Congo rebels begin slow retreat from Masisi

The M23 rebel group seized the crucial provincial capital of Goma last week, but its military leader said that they will meet international pressure to withdraw by Friday.


The M23 rebel group seized the crucial provincial capital of Goma last week, but its military leader said that they will meet international pressure to withdraw by Friday.

GOMA, Congo — Rebels believed to be backed by Rwanda began retreating from the territory they seized last week and pulled out of the region of Masisi, their military leader said Wednesday, in the first concrete sign that international pressure has curbed the advance of the fighters.

General Sultani Makenga, the military chief for the eight-month-old rebellion known as M23, said his fighters intend to abide by an ultimatum issued by neighboring nations that called for their withdrawal from Goma by Friday. He said he had ordered his fighters to retreat along the southeastern axis from Masisi to Goma, and they will then leave Goma via the northern route to Rutshuru.


‘‘My soldiers began to retreat from Masisi yesterday. We will go via Goma and then after that we will retreat to 20 kilometers [12 miles] past Goma toward Rutshuru,’’ Makenga said. ‘‘I think that by Friday we will be able to complete this.’’

The M23 rebel group consists of hundreds of soldiers who deserted the Congolese Army in April. Since then they have occupied villages and towns in mineral-rich eastern Congo, culminating in the seizing of the crucial provincial capital of Goma last week. Although they claim to be fighting because the Congolese government has not upheld its end of a March 23, 2009 peace deal, an in-depth report by the United Nations Group of Experts says that M23 is a Rwandan proxy fighting to control eastern Congo’s lucrative mines.

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Congo’s government spokesman Lambert Mende, who is based in nation’s capital more than 1,000 miles to the west, confirmed that they had received reports of troops pulling out of Masisi.

‘‘Yes, there are reports of movements [of their fighters out of Masisi] but we won’t label it a retreat until it’s over. They have played this game with us before, where they say they are moving and then find a reason not to,’’ Mende said. ‘‘There will be no negotiations with Congo until they are 12 miles outside the Goma city limit.’’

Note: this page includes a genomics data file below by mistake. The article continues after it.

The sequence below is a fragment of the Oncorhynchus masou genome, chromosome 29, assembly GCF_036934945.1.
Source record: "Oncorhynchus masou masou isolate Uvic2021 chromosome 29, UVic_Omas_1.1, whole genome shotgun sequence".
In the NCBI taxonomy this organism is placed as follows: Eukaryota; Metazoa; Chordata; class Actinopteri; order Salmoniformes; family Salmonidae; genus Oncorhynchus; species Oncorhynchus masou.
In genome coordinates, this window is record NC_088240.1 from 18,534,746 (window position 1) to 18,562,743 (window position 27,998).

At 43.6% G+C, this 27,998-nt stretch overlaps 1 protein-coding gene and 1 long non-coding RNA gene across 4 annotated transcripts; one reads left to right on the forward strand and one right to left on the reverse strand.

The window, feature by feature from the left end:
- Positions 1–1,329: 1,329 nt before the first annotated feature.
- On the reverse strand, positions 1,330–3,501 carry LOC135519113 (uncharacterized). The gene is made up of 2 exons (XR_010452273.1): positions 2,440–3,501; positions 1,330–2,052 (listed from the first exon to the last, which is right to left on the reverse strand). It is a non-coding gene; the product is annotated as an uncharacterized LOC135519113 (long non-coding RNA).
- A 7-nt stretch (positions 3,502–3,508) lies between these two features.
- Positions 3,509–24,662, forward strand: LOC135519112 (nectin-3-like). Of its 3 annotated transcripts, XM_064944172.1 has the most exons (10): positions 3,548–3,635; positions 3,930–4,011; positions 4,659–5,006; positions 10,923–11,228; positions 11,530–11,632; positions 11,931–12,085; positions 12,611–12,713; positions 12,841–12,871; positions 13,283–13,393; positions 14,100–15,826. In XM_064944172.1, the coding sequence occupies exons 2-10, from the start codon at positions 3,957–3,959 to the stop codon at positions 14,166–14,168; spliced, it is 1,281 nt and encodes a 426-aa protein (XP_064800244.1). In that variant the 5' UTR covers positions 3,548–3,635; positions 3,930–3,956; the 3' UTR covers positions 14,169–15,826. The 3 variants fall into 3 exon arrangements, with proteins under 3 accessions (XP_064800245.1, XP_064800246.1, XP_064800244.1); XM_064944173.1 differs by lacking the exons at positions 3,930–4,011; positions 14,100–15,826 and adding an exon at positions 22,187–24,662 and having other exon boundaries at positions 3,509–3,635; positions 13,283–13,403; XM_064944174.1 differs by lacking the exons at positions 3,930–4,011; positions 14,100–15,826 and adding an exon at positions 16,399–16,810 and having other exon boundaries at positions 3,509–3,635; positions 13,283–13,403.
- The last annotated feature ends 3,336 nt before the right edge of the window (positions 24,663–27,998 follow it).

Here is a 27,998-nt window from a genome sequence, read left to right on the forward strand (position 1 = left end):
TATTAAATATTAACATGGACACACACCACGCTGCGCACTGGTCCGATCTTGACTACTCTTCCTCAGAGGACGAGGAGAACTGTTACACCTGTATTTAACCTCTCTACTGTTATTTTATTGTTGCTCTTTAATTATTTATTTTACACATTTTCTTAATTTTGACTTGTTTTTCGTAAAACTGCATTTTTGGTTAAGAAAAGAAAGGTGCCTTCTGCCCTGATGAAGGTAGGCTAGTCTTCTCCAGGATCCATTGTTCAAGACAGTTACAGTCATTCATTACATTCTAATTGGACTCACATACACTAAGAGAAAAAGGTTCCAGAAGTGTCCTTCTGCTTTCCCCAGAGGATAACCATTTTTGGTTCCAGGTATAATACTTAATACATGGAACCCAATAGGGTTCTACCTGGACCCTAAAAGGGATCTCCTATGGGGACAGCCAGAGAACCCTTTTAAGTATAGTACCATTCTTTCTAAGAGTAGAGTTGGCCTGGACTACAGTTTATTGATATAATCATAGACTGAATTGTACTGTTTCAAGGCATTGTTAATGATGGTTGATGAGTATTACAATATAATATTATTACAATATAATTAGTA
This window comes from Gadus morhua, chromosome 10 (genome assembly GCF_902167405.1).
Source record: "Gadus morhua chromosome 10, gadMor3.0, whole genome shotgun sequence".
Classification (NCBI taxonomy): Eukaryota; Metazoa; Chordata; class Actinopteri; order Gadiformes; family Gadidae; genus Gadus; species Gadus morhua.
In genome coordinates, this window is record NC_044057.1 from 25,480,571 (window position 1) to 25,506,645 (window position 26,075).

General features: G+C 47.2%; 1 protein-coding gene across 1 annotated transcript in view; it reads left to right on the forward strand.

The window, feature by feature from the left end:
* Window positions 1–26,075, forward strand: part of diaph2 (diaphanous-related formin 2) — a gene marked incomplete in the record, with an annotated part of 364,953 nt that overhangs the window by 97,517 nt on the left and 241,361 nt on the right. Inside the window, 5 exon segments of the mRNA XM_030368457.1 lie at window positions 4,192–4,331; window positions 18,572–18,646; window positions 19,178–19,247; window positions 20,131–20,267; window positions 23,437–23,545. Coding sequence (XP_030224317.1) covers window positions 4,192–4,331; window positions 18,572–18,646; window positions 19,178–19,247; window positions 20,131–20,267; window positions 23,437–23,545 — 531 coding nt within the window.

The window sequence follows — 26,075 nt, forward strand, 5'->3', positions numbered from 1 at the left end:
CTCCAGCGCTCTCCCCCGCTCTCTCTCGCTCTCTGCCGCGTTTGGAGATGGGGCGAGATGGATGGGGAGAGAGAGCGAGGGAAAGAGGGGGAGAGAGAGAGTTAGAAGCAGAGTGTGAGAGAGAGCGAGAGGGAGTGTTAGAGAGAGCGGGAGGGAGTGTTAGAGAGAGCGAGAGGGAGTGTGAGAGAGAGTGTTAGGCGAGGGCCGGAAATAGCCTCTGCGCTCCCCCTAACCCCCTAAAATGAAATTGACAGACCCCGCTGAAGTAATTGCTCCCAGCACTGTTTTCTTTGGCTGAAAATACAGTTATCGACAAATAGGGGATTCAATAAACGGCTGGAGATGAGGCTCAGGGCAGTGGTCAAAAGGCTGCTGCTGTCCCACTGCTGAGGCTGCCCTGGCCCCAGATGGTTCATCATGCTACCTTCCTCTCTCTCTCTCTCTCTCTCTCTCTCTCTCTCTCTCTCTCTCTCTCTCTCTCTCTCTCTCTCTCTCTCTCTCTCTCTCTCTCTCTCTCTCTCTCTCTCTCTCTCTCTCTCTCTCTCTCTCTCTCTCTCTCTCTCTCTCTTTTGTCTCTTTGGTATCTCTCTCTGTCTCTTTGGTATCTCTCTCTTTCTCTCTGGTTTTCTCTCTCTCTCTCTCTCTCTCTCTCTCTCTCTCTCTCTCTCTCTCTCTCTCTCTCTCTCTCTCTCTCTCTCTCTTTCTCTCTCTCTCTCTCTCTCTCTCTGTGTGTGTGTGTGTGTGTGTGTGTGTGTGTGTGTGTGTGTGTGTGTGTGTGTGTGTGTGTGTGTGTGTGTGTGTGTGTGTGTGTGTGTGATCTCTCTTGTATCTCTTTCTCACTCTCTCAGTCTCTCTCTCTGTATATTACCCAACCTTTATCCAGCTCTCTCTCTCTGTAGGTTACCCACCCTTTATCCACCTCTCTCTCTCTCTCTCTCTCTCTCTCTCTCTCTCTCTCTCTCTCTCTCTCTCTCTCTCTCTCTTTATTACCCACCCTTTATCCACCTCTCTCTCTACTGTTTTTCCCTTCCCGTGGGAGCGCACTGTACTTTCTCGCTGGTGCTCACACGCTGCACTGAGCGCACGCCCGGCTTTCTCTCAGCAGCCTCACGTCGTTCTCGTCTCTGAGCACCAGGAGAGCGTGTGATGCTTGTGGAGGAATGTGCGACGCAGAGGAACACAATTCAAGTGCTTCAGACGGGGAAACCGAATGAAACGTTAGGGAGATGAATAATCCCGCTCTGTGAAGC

In Goma, there was skepticism over the rebels’ claim and confusion, after the leader of M23’s political wing insisted that the fighters were not leaving the city of 1 million that is the economic heart of one of Congo’s mineral-rich regions.


M23 vice minister of the interior Theophile Ruremesha said Wednesday that Congolese President Joseph Kabila’s government needs to meet their demands for them to leave the city.

‘‘Kabila has to meet our demands if we are to pull out,’’ he said. ‘‘For humanitarian reasons we cannot leave the town in the hands of just anybody,’’ he said. ‘‘Creating the neutral force will take some time.’’

While some fear M23, which in only eight months has a record of carrying out executions and of forcing children into its ranks, other residents of this lakeside city are afraid of the undisciplined Congolese army that was pushed out of Goma by the rebels Nov. 20. Dozens of people came out for an anti-Kabila rally, holding placards decrying the distant government’s handling of the conflict.

‘‘I want Kabila to leave because he hasn’t helped the people and our country hasn’t moved forward since he came to power,’’ said one of the marchers, Augustin Katombo. ‘‘I think M23 should stay because we don’t want the army to come back.’’

About 1,500 UN peacekeepers were in Goma when M23 attacked Nov. 20 and government forces fled, but the well-armed UN peacekeepers did not intervene, saying they lacked the mandate to do so. One of their missions is to protect civilians.

Many people expressed anxiety about a possible attack by the Congo army, which lies in wait south of Goma.

‘‘This is a nerve-wracking situation. It fluctuates every hour and we cannot even plan for tomorrow,’’ said Goma resident Ernest Mugisho. ‘‘The M23 needs to give a clear message because for us, the population, this is not good.’’

‘We won’t label it a retreat until it’s over. They have played this game with us before.’

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The rebel group has a large new cache of 1,000 tons of weapons, including heavy artillery, that were abandoned by the fleeing Congo army last week, according to M23 chief Jean-Marie Runiga.

A UN group of experts said in a detailed report last week that M23 is backed by neighboring Rwanda, which has provided the group with battalions of fighters and sophisticated arms and military gear, such as night vision goggles.

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